targeted sales leadsSmall B2B startups face not only stiff competition in attracting a steady stream of customers but also in finding and luring the right marketing talents to help them generate targeted sales leads on a consistent basis. Lead generation, for any business, is already a full-time commitment in itself. That’s why it’s typically delegated to one or more individuals within or outside the company. But how can small fledgling businesses convince potential hires to join their struggle?

Snatching talented and experienced marketing folks from the grip of large organizations is almost a thankless task that leaves many startups shuddering as soon as the thought comes to mind. It goes without saying that small startups generally find it difficult, if not impossible, to stand toe to toe with their gigantic counterparts in offering compensation, benefits, and perks to captivate potential marketing employees.

But this doesn’t mean that small companies are destined to lose in the talent-hunting game. Small startup businesses do have certain advantages over larger competitors when it comes to job satisfaction. All startups need to do is to focus on these benefits in order to draw in the marketing people they need to succeed in generating targeted sales leads. The following tips can help you achieve this goal:

1. Consider outsourcing. Although this point deviates from the whole premise of this post, it’s still worth pondering over especially with the constraints that most startups have to live with.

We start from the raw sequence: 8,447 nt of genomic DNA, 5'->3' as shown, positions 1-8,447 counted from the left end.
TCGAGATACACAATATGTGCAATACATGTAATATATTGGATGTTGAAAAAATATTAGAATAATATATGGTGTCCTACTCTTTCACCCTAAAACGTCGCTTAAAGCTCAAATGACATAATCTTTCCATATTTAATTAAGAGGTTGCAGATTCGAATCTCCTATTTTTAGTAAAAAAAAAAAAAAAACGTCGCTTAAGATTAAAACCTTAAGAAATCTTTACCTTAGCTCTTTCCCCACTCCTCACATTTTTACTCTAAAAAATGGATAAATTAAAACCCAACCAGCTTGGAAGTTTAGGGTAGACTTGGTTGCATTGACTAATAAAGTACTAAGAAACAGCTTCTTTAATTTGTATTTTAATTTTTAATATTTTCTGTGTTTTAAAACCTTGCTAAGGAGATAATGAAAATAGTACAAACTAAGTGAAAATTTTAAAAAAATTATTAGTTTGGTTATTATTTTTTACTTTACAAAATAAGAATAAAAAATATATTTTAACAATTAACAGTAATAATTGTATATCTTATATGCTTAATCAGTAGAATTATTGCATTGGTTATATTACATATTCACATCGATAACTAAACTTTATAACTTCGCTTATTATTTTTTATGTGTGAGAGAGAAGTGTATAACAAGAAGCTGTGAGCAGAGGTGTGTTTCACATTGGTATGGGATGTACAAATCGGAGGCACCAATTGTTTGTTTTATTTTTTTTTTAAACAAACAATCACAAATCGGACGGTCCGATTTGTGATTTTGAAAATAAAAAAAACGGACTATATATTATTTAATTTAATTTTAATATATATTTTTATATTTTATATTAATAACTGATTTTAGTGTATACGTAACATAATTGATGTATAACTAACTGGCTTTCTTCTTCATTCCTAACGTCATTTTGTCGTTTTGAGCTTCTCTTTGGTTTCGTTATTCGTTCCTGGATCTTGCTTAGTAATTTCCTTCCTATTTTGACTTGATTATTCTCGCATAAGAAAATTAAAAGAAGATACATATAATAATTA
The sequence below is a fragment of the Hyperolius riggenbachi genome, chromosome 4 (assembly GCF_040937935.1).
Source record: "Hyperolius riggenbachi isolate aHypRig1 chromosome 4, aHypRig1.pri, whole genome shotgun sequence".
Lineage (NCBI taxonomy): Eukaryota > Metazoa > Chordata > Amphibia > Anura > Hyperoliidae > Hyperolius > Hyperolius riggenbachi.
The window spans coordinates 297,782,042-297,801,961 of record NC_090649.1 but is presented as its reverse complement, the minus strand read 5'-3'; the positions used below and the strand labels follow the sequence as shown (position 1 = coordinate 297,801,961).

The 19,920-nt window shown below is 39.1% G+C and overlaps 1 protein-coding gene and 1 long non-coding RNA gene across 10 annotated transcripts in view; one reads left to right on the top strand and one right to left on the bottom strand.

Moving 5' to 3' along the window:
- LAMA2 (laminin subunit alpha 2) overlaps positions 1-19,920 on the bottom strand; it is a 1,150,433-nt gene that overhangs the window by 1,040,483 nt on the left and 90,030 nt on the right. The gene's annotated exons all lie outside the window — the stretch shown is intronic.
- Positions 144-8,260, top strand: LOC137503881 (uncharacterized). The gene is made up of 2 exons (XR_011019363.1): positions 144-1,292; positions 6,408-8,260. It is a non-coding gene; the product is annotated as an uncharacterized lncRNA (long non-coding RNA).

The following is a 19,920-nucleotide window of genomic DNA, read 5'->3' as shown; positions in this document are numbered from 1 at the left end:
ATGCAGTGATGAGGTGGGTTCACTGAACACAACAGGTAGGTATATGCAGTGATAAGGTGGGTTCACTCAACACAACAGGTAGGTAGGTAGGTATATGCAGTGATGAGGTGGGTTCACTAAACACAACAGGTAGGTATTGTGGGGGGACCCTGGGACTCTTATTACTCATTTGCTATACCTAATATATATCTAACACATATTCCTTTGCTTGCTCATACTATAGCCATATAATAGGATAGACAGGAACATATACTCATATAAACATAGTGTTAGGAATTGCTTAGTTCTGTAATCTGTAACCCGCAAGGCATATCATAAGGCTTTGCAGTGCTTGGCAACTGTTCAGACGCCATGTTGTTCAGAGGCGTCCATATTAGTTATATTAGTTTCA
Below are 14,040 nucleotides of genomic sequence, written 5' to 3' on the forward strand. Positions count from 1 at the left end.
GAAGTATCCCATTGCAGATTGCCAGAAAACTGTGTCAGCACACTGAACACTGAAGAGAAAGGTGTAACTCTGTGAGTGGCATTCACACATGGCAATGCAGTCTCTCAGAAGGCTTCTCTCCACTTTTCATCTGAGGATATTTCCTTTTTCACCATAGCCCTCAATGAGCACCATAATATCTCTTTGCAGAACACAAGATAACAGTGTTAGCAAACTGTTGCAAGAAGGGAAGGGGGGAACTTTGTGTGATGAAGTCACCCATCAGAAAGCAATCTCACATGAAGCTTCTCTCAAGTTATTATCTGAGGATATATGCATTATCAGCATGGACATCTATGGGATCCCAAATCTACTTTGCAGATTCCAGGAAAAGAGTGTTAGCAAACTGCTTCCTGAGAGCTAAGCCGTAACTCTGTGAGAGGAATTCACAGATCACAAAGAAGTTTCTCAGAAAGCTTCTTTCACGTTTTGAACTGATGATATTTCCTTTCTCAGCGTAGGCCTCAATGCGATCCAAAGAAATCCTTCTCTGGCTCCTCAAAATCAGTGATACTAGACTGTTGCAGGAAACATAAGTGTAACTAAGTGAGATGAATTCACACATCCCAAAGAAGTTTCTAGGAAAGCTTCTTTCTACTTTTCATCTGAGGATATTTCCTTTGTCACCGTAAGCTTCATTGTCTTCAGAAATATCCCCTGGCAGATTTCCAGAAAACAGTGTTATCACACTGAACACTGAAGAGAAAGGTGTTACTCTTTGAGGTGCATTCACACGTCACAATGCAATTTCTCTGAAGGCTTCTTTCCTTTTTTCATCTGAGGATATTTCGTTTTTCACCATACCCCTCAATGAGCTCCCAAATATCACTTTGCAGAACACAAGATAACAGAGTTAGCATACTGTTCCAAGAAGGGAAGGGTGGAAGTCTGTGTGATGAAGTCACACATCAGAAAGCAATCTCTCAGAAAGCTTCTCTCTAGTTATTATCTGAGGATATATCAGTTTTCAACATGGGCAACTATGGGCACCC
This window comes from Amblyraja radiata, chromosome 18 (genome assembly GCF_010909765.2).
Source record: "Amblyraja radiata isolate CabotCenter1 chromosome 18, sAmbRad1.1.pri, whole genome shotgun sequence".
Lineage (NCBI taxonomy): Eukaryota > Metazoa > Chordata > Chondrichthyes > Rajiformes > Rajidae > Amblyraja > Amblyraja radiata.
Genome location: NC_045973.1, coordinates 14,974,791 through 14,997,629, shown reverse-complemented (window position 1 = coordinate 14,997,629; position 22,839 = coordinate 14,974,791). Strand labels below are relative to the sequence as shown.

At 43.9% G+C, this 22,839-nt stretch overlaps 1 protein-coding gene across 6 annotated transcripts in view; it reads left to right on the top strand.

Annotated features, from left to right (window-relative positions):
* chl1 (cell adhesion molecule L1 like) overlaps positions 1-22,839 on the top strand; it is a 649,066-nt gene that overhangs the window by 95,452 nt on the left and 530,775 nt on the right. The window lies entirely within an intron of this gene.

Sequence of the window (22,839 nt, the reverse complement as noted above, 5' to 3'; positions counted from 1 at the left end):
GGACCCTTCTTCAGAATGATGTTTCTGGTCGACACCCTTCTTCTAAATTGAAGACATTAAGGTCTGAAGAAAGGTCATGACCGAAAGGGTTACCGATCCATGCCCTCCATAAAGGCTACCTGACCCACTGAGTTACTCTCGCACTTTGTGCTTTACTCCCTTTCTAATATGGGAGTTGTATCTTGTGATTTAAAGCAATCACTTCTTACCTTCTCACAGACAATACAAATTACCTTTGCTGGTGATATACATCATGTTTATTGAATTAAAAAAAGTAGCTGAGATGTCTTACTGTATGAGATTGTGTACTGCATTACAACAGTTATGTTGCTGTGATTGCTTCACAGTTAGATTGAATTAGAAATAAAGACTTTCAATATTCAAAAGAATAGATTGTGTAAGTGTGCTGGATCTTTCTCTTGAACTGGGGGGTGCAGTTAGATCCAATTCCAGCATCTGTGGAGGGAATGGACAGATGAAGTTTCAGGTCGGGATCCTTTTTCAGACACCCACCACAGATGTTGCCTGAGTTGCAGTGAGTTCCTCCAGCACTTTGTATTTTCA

Outsourcing typically translates to doing away with the hassles of actual hiring, having the ability to scale the workforce up or down, and staying focused on the business core. B2B sales prospecting, specifically targeted cold calling, is one of the many business processes that can be outsourced to a service provider. But, if outsourcing isn’t an option for your business, consider the next tips on attracting marketing talents.

2. Know the candidate intimately. Startups need to become familiar with the potential hires well before communicating with them. For example, interested employers need to know a candidate’s current position and job description to figure out potential match and develop the pitch for hiring. Executives, middle managers, and entry-levels obviously have different motivations that you should become aware of upfront.

3. Pitch your company’s potentials. Small startups have distinct advantages in some aspects of employee satisfaction and job fulfillment when compared to large well-established companies. For instance, employee responsibilities in small businesses tend to be broader than those in big organizations which are typically highly specialized. Also, small businesses offer less bureaucracy, higher degree of autonomy/initiative, greater potential for growth, and a closer relationship with management than in large institutions. These points could be the incentives that attract your target candidates.

4. Mention appealing job highlights. Surely, there are aspects of the marketing vacancy that you can use to tempt your potential hires without relying on compensation/benefit packages too much. You can cite things such as schedule flexibility, job diversity, etc. to ignite their interest. The items you include here largely depend on the current or previous position held by your target.

Finding and hiring marketing talents is a lot like marketing itself. In both situations, you need to convince your prospects/candidates that your company has what they’re looking for in a job or in a product/service. This challenge is even more pronounced when it comes to startups as both prospective hires and potential customers usually approach them with more caution than they would with established employers and companies. But, with the right message and delivery, small startups can triumph over large businesses in attracting both customers and employees.